Those initial years of the Peninsular War were tremendously turbulent. Tired of all the instability, especially after France’s defeat in the Battle of Bailén, Napoleon took command of his Grande Armée to quell the revolt. With the emperor in command, the French army enjoyed one victory after another and reached Chamartín, where the Spanish capital surrendered without a fight.

The British army, which had been moving towards Castile and led to believe that the local troops were resisting across the territory, found itself in a difficult situation at that point. Away from their sphere of influence and lacking the ability and the will to face the imperial army alone, they became easy prey for the French.


In late 1808, Napoleon found out about the presence of British soldiers in the Iberian Peninsula and initiated a two-month-long pursuit across the northwest region. General John Moore ordered a hasty retreat towards A Coruña where his army could embark for the British Isles. The march of the British troops during that harsh Castilian winter is reminiscent of the famous Dunkirk Evacuation, which would take place 132 years later during the Second World War.

The British retreat became one of the greatest sagas of the Peninsular War. A valiant general trying to save his army in a long withdrawal, destroying everything in his path and stopping to fight on several occasions.

Napoleon pursued Moore’s army to Astorga (León), where he was informed that the situation in central Europe was getting complicated, especially in Austria. The emperor left Spain and delegated the pursuit to General Jean-de-Dieu Soult.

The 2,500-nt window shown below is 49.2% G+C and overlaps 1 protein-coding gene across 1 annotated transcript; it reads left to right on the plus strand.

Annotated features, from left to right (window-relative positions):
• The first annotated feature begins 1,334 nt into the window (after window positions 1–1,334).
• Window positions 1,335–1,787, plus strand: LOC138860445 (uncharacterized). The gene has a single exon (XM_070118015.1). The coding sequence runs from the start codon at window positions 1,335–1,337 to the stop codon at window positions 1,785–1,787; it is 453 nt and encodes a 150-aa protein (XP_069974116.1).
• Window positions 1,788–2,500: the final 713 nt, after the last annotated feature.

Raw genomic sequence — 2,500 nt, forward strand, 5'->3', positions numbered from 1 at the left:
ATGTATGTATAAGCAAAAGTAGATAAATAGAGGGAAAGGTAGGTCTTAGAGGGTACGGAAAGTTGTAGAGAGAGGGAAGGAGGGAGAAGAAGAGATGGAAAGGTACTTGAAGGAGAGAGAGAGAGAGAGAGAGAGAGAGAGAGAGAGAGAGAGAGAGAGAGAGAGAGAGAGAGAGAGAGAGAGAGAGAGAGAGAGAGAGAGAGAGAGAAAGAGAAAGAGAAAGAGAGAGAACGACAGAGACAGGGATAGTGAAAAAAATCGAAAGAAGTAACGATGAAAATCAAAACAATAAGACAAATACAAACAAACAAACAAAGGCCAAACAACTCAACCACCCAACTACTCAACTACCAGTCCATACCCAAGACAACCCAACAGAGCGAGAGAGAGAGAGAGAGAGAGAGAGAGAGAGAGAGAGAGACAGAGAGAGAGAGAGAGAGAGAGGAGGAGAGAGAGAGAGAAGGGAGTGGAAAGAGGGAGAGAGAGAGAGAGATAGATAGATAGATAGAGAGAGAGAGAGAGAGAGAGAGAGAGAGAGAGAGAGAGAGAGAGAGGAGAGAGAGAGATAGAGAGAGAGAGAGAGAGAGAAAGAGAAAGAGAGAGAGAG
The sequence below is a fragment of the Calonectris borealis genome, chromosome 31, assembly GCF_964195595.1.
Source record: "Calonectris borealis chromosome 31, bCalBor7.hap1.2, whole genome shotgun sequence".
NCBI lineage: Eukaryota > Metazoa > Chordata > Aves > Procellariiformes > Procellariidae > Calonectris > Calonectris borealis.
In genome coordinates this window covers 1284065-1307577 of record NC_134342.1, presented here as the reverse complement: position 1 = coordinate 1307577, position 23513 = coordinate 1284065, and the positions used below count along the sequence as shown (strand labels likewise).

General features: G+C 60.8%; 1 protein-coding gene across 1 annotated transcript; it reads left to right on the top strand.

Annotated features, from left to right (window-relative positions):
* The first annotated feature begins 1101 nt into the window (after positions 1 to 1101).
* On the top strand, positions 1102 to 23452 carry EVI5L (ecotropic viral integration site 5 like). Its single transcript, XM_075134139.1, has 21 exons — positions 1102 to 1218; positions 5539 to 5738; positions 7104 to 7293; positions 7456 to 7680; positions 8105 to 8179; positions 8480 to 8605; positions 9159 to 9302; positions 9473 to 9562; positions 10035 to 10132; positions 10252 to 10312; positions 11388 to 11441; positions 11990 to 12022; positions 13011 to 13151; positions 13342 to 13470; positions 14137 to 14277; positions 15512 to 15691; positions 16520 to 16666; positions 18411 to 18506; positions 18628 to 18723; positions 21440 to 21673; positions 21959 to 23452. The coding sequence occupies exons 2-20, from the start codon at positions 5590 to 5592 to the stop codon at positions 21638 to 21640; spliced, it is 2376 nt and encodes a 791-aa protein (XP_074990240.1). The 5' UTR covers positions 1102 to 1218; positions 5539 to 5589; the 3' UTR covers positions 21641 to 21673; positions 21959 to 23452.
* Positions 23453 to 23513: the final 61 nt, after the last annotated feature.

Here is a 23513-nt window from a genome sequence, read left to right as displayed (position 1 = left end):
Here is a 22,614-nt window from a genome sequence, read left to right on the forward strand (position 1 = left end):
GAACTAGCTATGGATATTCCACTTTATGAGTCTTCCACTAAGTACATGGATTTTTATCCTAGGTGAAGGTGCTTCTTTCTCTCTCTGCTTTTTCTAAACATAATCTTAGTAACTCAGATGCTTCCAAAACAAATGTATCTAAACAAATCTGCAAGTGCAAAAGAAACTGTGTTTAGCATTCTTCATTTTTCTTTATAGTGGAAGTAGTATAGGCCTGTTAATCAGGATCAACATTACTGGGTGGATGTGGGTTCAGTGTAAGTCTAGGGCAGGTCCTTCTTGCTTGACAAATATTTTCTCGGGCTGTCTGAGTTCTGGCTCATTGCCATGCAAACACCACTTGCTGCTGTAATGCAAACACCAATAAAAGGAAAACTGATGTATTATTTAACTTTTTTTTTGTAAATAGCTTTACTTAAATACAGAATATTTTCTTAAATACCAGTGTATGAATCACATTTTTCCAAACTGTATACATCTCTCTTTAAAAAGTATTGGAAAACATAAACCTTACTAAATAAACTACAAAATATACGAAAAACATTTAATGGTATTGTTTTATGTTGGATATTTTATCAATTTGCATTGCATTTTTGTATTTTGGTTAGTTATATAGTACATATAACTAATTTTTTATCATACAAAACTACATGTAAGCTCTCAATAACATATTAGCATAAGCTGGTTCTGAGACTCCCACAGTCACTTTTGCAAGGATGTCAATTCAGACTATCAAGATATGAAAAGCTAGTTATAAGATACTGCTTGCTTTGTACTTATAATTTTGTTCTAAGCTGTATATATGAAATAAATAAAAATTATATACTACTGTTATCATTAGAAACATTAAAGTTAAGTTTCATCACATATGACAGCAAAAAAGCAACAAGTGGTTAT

In Galicia, Lugo and Concubelos proved to be the most significant milestones, but it was at the entrance of A Coruña, in the town of Elviña, where the toughest battle would take place. The one that would mark the end of this adventure.

During the battle, General Moore was fatally wounded, but his troops still managed to hold their positions. As a clever manoeuvre, the British soldiers lit numerous watchfires during the night to make their enemy believe that they were prepared to fight. Nothing could be further from the truth. The next morning, the French army discovered that the majority of the British troops had already embarked for the islands.

This way, despite the withdrawal, General Moore, whose mortal remains still rest in the San Carlos Gardens of A Coruña, managed to save a large part of his army. An army that would play a crucial role in the war against Napoleonic France in the years that ensued.

With hardly any British troops left, A Coruña held out for two more days against the French before finally capitulating. The Napoleonic reign lasted for years and it was not until early 1813 that the situation in the Iberian Peninsula began to change for the better. The numerous open fronts began to take a toll on Bonaparte’s army, especially with their defeat in Russia and the British military offensive by the Duke of Wellington.



With the French army already expelled from the Iberian Peninsula and Napoleon’s exile on Saint Helena Island since 1815, the embers of the Peninsular War, also known as the Spanish War of Independence, would linger for years. From the battle that practically continued to be fought throughout the nineteenth century emerged two perspectives of Spain. The dichotomy between the supporters of Ferdinand VII of Spain and those loyal to Joseph Bonaparte became a perennial struggle between liberals and conservatives. Those were the years of the Bourbon Restoration, the revolt of Riego, and the French invasion of the Hundred Thousand Sons of Saint Louis, this time aimed at restoring absolutism with King Ferdinand VII.

A Coruña continued to grow as an Atlantic port, maintaining a special alliance with England and Portugal and preserving its identity as a convergence point for different cultures. The city became one of the gateways to the continent. Its history and legend are infused with the echoes of the campaign in which Napoleon Bonaparte relentlessly pursued the British army and General John Moore, who died in this city and whose tomb in San Carlos Gardens is a reminder of the crucial war that marked Europe’s destiny.